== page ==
Two Out of Three


Macau 1977

Riccardo Patrese made his first appearance in Macau having begun the year as reigning European F3 Champion, and he arrived not only having tasted his first F2 victory of the season at Fuji but also as a rising star in Grand Prix racing.

In qualifying it was the Italian who took pole position with a time of 2m 21.32s. In doing so he not only beat his Australian rival into second place, but also pocketed $10,000 of Yip's money for beating Jones' lap record of the year before! Third on the grid was Vern Schuppan in John MacDonald's Ralt, followed by Steve Millen (Chevron B39), and Masahiro Hasemi (Chevron B40).

Alan Jones took the lead at the start of the race but approaching Reservoir Bend for the first time the Ralt slowed and spun. Patrese had been following closely and was unable to avoid contact with Jones. "My engine cut out," said the disappointed Australian afterwards, "I turned on the fuel switch but, as it was about to fire, Patrese collided with me and I hit the wall. That was the end of it." Riccardo headed for the pits with damage to the rear of the car and lost 40secs waiting for repairs. He rejoined in 17th place, but was then faced with the black flag as officials were concerned about the damage. Reassured by the Harper pit crew the officials relented and Patrese began a remarkable fight back that saw him lap the entire field with three laps to go. Bob Harper was full of praise for the man who had given his team their first victory in Macau for seven years: "It was a sensational drive. This boy is going right to the top."


Macau 1978

Riccardo Patrese returned to Macau with Bob Harper's Marlboro-sponsored team in an effort to claim his second victory in a row. This time he would have both Derek Daly and Keke Rosberg (newcomers to F1 in 1978) as team-mates, while Alan Jones was once again representing Teddy Yip's Theodore team.

Pole position was taken by Jones (March-Hart 782) in a time of 2m 21.19s, but Patrese was just 0.18s behind in second, ahead of Rosberg and Daly.

Once again the Australian made the better start and headed Patrese and Daly away from the grid, but the Irishman soon found a way past and into the lead. Riccardo also dropped back behind Rosberg but their positions were reversed on lap six. Two laps earlier Jones had regained the lead but he was soon into the pits with a broken spark plug, leaving the Harper trio in a race of their own. The leading Chevron of Daly built up a gap of more than 10secs over his scrapping team-mates but on lap 13 he had to pit with worn tyres. At the same time Rosberg retired with a blown engine leaving Riccardo Patrese heading the field. Meanwhile, Alan Jones was beginning a fight back and was lapping three seconds a lap quicker than the leader but once again a broken spark plug halted his charge and ended his hopes of a win. Another to recover from an earlier setback was Derek Daly who overtook Hasemi and Cogan to take second position, but he was unable to make an impression on Patrese who won the race comfortably.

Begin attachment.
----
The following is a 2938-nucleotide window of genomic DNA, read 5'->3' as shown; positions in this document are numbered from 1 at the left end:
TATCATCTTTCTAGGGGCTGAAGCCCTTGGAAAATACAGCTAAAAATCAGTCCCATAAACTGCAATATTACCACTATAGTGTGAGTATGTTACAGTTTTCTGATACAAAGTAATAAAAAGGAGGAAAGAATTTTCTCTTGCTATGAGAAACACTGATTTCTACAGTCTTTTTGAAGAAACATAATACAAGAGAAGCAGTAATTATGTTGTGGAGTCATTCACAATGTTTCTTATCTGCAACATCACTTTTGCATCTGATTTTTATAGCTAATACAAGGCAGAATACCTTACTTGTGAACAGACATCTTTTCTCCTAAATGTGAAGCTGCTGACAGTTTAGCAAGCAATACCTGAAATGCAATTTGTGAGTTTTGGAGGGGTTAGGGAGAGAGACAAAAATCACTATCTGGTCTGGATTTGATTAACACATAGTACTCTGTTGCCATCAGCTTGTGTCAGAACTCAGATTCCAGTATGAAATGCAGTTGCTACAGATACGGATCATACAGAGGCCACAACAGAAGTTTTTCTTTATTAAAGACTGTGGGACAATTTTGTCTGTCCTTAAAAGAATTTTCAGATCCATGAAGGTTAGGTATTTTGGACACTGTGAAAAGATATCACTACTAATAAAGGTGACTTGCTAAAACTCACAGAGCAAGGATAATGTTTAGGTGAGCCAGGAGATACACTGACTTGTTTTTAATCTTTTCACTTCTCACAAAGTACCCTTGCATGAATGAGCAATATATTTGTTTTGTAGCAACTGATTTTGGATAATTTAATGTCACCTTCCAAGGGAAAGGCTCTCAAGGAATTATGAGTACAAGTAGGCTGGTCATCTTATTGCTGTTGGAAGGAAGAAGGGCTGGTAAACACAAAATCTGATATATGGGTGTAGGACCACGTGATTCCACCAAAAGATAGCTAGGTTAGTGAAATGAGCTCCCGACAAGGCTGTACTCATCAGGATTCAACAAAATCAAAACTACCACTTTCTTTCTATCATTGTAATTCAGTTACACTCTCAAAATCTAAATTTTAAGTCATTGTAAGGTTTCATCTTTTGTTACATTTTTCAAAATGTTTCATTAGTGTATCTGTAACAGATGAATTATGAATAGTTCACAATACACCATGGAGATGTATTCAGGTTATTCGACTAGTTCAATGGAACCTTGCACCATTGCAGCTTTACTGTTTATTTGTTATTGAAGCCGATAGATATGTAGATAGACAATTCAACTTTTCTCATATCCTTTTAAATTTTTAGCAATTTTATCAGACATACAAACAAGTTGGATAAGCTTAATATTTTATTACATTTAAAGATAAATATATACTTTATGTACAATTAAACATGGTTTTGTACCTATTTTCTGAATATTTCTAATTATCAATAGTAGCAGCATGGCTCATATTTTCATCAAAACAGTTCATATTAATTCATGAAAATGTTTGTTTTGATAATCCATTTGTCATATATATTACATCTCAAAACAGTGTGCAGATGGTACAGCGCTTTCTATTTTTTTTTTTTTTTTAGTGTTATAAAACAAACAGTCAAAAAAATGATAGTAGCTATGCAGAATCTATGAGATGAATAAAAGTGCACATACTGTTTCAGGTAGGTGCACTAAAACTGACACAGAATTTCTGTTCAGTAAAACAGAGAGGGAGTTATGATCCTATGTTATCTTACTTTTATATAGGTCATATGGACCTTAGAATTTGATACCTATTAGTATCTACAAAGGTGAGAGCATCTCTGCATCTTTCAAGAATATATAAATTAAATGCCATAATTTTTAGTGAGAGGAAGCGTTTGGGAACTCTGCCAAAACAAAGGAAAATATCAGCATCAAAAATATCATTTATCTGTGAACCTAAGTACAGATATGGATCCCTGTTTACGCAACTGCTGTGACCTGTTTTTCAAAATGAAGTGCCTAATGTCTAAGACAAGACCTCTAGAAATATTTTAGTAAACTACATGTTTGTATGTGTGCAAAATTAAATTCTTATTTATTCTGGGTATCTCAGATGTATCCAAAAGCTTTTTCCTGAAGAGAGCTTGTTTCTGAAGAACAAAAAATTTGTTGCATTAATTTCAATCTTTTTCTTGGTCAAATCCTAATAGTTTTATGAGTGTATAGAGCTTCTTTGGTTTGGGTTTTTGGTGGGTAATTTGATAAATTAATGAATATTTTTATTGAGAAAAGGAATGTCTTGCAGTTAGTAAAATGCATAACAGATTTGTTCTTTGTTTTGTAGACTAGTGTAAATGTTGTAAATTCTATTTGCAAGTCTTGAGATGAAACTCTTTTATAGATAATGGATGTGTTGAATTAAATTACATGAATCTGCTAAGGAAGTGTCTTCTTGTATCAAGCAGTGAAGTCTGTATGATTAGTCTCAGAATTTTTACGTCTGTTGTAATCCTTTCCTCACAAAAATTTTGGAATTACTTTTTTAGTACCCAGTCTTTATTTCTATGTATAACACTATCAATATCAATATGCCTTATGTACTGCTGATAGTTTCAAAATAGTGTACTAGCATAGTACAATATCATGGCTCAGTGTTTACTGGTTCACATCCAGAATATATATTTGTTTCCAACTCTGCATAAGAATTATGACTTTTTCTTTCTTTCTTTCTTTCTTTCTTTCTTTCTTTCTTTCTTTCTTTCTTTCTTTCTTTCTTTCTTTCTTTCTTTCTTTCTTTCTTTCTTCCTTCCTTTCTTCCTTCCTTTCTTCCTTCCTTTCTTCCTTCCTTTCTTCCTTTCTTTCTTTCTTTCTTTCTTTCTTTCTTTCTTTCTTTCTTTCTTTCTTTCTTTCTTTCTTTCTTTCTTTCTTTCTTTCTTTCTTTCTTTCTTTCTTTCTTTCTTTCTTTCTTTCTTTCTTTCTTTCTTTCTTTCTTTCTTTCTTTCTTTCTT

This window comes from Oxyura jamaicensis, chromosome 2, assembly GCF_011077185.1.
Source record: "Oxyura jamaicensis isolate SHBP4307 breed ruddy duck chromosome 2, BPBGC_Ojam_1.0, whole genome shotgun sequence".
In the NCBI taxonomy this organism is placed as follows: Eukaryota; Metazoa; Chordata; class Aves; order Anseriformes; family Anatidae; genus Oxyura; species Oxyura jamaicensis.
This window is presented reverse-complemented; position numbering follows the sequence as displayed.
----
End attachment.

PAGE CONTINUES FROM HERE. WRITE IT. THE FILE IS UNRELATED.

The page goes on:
The winner commented after the race: "We went very, very fast at the start and I had a lot of trouble with my gears. It was fortunate for me that Alan had to come into the pits. I know he was making a great effort to catch me when he came back onto the track, but the people in my pit were keeping me fully informed and I played with the time gap I had on him. There was no way he could have caught me in the 40-lap period, as I was judging my pace very carefully."


Macau 1979

Returning to the Guia circuit for a third time Riccardo Patrese once again teamed up with Derek Daly and Bob Harper's team. This time they would be racing March-Hart 792's. Teddy Yip had lined up established F1 'stars' Clay Regazzoni and Jochen Mass to challenge his Macau rival but both drivers were forced to pull out before the event. Illness sidelined Patrick Tambay, who had been called up as a replacement, and in the end Yip's Theodore team were represented by Geoff Lees, Rupert Keegan and Vern Schuppan. Other entrants included Kevin Cogan, Tom Gloy, Skeeter McKitterick and Bob Earl from Formula Atlantic in the USA, as well as the Malaysian Unipart-sponsored team represented by Sonny Rajah and Tiff Needell.

For the second time in three years Riccardo Patrese secured pole position with a lap of 2m 21.17s which was 0.7s faster then 2nd placed man Cogan, and ahead of team-mate Daly with Needell 4th in the four-year-old March 76B.

The pole man lead away from the start but was soon overtaken by Kevin Cogan and Bob Earl in the Flying Tigers Ralt RT1's. Needell had also found a way around the Italian. Cogan extended his lead while Patrese made his way into second place before Earl retired with engine problems. A damaged nose-cone slowed the leader slightly but he was able to hold onto first position until the damage forced him into the pits for a replacement, and eventual retirement. By now Patrese was leading, followed by Tom Gloy but the man on the move was Geoff Lees who had passed Tiff Needell for third. This was soon to become second as Patrese's March was beginning to sound quite sick. He lost the lead to Gloy and then, on lap 24, fell to third behind the charging Englishman. With less than 10 laps to go the suspension on Gloy's Ralt failed and a delighted Lees then held the lead to the chequered flag.

The drama was not over, however. Bob Harper protested the winning car after speaking to his driver: "Riccardo told me that he was easily making up ground on Lees on the back, tight section of the course, but that Lees was pulling away from him on the straight. According to the design specifications, this should not have been possible. Riccardo was clearly very upset, and I had no alternative but to make a protest on his behalf." Several hours after the prize giving ceremony the officials confirmed that the result would stand, and that Geoff Lees was the winner.